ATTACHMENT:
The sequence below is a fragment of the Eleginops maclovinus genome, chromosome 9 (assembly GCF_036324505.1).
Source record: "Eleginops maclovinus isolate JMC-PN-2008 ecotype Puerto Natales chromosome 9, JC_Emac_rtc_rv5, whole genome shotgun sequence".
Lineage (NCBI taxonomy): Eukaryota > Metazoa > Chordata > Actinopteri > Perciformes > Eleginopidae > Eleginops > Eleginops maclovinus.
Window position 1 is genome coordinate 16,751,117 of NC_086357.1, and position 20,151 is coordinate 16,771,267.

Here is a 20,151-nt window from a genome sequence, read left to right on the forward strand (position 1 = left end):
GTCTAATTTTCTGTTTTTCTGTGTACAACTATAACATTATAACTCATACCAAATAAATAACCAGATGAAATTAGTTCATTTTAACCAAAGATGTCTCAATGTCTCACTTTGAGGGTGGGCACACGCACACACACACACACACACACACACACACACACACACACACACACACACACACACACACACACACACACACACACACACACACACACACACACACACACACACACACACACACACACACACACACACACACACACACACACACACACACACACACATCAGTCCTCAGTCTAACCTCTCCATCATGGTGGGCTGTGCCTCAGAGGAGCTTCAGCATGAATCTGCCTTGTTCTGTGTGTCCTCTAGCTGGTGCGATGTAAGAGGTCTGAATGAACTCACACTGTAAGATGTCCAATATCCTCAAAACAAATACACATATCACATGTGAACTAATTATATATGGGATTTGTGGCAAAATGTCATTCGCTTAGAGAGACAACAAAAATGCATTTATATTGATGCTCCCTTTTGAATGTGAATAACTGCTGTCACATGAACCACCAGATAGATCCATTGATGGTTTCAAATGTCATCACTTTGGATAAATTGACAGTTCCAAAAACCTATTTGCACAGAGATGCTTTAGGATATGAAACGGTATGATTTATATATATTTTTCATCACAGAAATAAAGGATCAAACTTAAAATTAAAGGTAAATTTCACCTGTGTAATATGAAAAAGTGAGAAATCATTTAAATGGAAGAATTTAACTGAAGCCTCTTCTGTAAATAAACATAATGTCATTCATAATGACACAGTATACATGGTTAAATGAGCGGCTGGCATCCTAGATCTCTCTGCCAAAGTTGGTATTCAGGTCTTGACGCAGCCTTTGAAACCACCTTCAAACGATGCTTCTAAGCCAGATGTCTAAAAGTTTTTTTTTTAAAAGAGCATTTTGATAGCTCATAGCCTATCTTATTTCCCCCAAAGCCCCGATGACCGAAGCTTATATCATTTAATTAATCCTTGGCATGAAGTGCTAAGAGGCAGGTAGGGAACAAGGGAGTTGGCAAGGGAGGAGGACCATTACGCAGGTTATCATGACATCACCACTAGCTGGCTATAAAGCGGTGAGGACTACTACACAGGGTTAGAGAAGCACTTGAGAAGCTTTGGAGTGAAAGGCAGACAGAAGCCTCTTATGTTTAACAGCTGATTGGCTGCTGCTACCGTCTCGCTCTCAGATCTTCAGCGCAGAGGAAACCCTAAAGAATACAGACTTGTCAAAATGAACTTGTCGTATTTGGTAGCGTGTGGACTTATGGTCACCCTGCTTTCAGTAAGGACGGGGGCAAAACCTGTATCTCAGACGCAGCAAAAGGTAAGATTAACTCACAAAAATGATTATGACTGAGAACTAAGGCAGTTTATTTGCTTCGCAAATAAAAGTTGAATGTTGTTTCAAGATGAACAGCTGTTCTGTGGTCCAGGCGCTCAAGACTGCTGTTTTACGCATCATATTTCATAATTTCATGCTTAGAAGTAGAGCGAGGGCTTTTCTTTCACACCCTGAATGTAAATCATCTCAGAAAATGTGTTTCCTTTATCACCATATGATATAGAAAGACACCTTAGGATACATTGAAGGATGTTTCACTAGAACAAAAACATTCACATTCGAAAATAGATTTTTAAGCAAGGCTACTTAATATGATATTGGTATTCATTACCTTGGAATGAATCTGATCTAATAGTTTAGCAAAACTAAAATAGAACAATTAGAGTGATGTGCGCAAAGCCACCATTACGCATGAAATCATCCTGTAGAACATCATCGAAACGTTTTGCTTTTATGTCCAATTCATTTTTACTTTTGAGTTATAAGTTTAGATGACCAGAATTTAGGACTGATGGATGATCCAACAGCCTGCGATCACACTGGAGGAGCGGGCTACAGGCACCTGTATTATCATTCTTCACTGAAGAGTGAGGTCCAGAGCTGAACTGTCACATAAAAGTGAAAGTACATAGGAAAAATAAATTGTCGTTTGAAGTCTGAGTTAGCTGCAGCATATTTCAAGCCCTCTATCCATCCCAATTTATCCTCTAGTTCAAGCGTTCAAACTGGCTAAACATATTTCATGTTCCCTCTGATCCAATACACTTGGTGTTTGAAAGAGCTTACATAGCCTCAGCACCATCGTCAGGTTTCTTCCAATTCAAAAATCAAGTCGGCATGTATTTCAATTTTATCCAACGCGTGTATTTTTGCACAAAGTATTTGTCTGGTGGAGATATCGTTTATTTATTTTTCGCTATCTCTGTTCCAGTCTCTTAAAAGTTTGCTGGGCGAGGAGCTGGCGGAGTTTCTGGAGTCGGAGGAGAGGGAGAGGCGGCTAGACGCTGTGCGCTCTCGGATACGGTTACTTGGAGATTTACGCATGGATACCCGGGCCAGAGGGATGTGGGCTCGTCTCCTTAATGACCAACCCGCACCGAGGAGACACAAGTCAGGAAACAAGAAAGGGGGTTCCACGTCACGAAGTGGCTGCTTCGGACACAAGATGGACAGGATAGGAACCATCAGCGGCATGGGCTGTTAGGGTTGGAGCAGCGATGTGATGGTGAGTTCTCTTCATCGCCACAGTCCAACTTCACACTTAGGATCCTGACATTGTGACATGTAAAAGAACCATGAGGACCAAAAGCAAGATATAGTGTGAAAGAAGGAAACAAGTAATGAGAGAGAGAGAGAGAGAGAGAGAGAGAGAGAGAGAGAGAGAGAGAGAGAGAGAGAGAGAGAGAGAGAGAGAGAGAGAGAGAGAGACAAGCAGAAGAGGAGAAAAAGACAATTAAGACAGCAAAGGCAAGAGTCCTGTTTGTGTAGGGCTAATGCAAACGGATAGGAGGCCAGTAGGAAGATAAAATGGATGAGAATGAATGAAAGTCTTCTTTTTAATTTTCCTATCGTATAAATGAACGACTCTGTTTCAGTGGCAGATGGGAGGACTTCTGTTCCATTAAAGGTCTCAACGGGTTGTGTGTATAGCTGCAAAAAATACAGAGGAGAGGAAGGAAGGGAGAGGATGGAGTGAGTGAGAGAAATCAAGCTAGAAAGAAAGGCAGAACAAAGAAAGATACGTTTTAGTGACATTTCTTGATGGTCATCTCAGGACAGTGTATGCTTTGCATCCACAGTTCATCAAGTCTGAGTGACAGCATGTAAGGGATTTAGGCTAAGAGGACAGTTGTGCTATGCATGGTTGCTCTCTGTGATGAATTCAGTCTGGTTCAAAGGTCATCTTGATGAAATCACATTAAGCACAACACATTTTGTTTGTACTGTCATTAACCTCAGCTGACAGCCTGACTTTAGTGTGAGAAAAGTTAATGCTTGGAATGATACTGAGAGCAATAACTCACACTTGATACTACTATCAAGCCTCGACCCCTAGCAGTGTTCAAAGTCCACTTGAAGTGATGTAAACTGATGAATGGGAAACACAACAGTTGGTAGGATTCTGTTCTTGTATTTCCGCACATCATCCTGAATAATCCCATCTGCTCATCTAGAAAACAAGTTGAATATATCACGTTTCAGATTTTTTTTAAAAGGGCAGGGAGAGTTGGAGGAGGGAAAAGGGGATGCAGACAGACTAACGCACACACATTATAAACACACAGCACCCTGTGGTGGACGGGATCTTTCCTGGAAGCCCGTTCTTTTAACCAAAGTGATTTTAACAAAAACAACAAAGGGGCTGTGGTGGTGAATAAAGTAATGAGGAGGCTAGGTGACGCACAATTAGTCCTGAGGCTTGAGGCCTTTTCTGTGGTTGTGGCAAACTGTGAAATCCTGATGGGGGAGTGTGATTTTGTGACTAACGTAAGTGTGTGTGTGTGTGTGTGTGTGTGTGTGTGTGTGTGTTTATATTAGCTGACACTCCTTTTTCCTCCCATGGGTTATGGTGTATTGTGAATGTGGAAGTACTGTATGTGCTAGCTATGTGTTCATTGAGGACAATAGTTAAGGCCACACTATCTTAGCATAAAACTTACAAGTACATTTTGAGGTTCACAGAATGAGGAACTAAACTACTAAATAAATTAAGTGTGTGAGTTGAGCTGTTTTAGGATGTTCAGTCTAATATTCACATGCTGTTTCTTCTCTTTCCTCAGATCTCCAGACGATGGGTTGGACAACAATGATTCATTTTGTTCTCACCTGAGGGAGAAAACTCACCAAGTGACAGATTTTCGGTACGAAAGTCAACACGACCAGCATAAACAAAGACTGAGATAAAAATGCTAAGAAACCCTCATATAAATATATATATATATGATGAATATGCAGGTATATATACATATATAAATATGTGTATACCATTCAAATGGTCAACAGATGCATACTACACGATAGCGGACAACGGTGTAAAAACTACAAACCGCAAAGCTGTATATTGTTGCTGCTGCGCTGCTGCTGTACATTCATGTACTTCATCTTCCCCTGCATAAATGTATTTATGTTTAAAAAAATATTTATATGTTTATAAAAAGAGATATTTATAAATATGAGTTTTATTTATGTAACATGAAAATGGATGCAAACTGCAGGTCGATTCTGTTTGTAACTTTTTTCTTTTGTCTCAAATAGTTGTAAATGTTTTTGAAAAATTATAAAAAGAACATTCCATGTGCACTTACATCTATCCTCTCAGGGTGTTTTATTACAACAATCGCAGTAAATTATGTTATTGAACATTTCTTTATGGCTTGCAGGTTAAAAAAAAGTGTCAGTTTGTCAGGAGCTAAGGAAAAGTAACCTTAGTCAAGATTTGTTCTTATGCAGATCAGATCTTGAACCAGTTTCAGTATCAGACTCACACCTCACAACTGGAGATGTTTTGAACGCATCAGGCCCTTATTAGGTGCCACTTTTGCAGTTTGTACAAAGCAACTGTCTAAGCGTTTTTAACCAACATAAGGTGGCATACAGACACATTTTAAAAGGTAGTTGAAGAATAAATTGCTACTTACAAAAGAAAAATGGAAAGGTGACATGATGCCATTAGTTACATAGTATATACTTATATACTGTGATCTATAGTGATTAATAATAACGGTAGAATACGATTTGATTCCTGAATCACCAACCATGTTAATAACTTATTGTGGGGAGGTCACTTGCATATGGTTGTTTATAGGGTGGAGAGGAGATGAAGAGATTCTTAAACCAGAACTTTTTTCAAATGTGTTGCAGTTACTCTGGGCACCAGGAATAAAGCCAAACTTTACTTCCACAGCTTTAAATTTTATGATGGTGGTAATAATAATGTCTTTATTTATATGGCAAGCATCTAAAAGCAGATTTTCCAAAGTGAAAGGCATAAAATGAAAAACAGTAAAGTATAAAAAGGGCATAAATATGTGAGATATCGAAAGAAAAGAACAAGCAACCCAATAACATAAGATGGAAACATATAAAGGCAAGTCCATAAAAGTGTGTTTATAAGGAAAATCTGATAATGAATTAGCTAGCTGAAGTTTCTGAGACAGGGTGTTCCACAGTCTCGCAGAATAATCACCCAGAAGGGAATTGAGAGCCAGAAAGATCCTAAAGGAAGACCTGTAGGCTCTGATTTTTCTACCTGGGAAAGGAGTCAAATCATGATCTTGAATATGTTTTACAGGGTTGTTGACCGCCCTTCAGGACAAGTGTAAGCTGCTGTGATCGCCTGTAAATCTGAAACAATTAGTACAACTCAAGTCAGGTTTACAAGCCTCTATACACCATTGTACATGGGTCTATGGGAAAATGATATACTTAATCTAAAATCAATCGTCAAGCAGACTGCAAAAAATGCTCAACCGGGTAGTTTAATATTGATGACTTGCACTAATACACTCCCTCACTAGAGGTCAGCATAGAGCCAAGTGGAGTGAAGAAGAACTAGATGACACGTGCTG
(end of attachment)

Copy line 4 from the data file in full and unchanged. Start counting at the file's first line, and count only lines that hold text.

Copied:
Window position 1 is genome coordinate 16,751,117 of NC_086357.1, and position 20,151 is coordinate 16,771,267.